Power companies make it their business to generate electricity as cheaply as possible. It is not uncommon to find coal-fired boilers operating at efficiencies in excess of 90% at large power stations and at newer facilities, steam is generated at ever-higher pressures in a bid to maximise turbine efficiency. The scale of power generation plants also contributes positively towards power generation costs, provided of course the plants operate at high levels of utilisation.
Given these factors, it is easy to make the mistake of thinking that it is impossible to generate electricity on an industrial site at a lower unit cost than can be achieved by a utility. There is however one vital difference between cogeneration and power generation that fundamentally differentiates these two processes from each other – the fate of the steam.
Large-scale power generation involves the generation of high-pressure superheated steam, followed by the use of turbines to convert energy in the steam into shaft work, which is ultimately used to generate electricity in a generator. The steam exits the turbines in a saturated state, typically wet, and is then condensed using cooling water. Condensing of the steam results in a vacuum at the turbine exhaust, maximising the pressure difference across the turbine and hence minimising the mass of steam required to generate a unit of electrical energy. The condensate is returned to the boiler. The heat absorbed by the cooling water is rejected to the environment.
The cooling options used at power stations can be diverse. Cooling towers are the most common option. Their use results in a substantial amount of evaporation – this is the source of the huge clouds of water vapour you see at most power stations.Plants close to large water bodies can employ once-through cooling, with water abstracted from a source and then discharged into a sink at an elevated temperature – while this reduces consumptive water use, this approach can result in thermal pollution. Dry cooling systems (which are essentially cooling coils employing large fans) may be employed in arid areas, but while this eliminates the bulk of the water use associated with power generation, it can increase fuel consumption and emissions due to reduced turbine efficiency. Hybrid systems are also employed. No matter which cooling approach is applied, the key issue here is that a significant amount of waste heat is rejected to the environment, and effectively lost. An overall efficiency for this process of 35% – 40% can be expected.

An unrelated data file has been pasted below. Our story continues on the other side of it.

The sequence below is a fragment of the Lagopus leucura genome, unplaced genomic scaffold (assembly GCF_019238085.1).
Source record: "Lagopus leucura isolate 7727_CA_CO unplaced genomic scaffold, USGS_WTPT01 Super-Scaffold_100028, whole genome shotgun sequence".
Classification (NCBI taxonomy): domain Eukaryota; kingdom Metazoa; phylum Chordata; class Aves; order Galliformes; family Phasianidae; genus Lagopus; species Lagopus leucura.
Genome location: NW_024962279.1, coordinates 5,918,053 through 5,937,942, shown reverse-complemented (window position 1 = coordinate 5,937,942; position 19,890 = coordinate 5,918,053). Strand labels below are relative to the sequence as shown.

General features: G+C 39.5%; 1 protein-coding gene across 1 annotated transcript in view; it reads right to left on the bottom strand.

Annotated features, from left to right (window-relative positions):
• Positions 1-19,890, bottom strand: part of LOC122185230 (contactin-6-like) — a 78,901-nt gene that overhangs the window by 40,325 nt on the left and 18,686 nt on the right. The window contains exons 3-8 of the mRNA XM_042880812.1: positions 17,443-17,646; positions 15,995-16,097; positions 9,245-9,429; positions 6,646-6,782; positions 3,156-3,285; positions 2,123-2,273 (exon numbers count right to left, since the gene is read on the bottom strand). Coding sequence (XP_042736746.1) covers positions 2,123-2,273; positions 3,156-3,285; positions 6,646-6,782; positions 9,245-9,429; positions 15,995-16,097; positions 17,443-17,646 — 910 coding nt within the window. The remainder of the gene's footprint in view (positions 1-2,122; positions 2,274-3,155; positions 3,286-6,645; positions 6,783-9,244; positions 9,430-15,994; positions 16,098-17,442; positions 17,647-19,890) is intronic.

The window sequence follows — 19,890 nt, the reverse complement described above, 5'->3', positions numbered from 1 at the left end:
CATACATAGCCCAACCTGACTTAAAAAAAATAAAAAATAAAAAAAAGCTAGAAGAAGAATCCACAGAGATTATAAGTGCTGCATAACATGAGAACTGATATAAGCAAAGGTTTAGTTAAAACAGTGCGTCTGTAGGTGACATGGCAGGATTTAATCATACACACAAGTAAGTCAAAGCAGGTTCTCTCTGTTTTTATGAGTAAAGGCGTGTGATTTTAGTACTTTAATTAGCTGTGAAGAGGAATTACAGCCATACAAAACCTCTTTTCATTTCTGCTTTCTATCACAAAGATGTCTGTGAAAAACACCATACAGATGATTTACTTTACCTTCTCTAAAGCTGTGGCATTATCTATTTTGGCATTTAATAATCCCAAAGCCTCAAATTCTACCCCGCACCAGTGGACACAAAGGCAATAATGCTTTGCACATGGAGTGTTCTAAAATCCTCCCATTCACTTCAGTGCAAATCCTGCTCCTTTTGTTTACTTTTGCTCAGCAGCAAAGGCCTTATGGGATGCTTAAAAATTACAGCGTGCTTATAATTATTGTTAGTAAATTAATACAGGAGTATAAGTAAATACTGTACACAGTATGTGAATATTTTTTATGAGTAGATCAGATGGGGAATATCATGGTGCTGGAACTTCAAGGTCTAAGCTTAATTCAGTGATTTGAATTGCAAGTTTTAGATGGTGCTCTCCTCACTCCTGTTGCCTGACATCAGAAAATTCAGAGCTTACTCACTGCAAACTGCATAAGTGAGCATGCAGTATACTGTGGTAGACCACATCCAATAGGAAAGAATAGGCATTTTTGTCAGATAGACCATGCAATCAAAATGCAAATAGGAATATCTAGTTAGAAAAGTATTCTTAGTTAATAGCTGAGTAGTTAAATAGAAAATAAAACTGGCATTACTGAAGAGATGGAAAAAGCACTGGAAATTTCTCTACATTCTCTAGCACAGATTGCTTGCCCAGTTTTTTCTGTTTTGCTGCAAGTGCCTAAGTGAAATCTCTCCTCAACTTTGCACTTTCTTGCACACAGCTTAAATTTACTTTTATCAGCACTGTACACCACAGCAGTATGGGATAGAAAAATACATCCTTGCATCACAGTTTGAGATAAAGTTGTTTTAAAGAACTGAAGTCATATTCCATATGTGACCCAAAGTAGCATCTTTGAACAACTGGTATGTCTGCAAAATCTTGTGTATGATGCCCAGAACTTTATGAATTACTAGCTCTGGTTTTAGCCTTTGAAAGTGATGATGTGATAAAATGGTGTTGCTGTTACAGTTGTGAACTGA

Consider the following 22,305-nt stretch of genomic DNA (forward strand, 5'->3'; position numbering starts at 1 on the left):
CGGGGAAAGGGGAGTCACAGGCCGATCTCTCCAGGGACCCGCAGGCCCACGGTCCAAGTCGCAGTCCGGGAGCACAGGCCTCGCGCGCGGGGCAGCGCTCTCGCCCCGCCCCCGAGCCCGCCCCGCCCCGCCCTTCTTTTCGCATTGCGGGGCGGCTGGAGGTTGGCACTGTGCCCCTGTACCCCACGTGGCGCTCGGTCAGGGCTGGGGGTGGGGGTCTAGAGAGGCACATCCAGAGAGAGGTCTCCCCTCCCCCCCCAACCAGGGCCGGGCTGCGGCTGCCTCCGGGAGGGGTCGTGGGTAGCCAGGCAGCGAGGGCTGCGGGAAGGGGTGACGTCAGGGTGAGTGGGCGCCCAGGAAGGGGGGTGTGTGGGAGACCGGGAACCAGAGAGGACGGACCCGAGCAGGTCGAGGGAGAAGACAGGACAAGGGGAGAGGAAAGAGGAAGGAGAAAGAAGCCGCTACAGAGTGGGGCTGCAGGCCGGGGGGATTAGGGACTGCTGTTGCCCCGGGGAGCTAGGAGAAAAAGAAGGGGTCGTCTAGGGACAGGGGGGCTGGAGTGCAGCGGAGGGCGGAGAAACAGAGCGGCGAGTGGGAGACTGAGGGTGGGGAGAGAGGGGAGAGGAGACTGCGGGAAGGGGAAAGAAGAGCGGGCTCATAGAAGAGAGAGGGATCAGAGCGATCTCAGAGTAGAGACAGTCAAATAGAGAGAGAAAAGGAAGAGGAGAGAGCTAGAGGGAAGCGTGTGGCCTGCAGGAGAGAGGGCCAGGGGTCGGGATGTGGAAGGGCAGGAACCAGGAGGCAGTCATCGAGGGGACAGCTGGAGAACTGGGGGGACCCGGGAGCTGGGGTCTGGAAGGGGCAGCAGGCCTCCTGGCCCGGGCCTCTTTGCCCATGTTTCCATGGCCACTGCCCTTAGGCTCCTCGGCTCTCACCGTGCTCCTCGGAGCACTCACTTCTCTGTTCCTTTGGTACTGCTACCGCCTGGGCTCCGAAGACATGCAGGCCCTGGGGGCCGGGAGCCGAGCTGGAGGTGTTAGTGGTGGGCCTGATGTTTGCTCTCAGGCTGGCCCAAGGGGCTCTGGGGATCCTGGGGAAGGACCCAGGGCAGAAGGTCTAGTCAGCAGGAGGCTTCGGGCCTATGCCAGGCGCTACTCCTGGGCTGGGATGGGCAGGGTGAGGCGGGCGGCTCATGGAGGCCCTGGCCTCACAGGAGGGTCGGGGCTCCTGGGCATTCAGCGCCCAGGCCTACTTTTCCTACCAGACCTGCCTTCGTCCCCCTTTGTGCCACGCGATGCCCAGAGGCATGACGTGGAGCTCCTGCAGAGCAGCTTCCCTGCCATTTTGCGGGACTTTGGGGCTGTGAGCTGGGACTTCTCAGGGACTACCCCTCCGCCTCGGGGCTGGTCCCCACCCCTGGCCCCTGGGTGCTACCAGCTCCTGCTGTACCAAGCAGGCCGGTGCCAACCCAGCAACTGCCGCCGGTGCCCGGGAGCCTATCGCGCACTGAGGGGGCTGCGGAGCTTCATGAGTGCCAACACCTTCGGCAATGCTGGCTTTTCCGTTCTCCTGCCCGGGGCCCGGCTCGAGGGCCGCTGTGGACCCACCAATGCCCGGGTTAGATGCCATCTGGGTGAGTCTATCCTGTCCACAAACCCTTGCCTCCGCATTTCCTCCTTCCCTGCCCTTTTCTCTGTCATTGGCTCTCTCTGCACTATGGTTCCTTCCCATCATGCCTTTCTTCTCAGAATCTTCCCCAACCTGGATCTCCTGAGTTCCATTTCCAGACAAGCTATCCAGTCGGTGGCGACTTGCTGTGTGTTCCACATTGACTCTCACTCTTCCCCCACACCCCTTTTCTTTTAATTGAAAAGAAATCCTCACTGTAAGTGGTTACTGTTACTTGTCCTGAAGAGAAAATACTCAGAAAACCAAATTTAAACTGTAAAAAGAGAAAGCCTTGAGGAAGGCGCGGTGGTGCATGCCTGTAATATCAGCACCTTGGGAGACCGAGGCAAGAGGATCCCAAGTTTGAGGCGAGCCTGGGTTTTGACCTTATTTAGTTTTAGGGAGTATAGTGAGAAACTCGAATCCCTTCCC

In the case of industrial cogeneration, the use of backpressure turbines offers a significant advantage which swings the economics for on-site power generation in favour of the power user. Backpressure turbines use high-pressure steam, but exhaust at a positive pressure, typically at the pressure of the low-pressure steam circuit in the facility. As a result, instead of the remaining heat in the exhaust steam being lost, it can be deployed for process heating. This combined power generation and heating process has a far higher efficiency than that of even a very efficient power generation facility, making on-site electricity generation (or for that matter the use of turbines to drive mechanical equipment that would otherwise be driven by large induction motors) a potentially attractive option for large, high-pressure steam users.
Cogeneration projects have to be considered on a case-by-case basis, preferably beginning with the construction of a holistic steam systems model for the facility being assessed.
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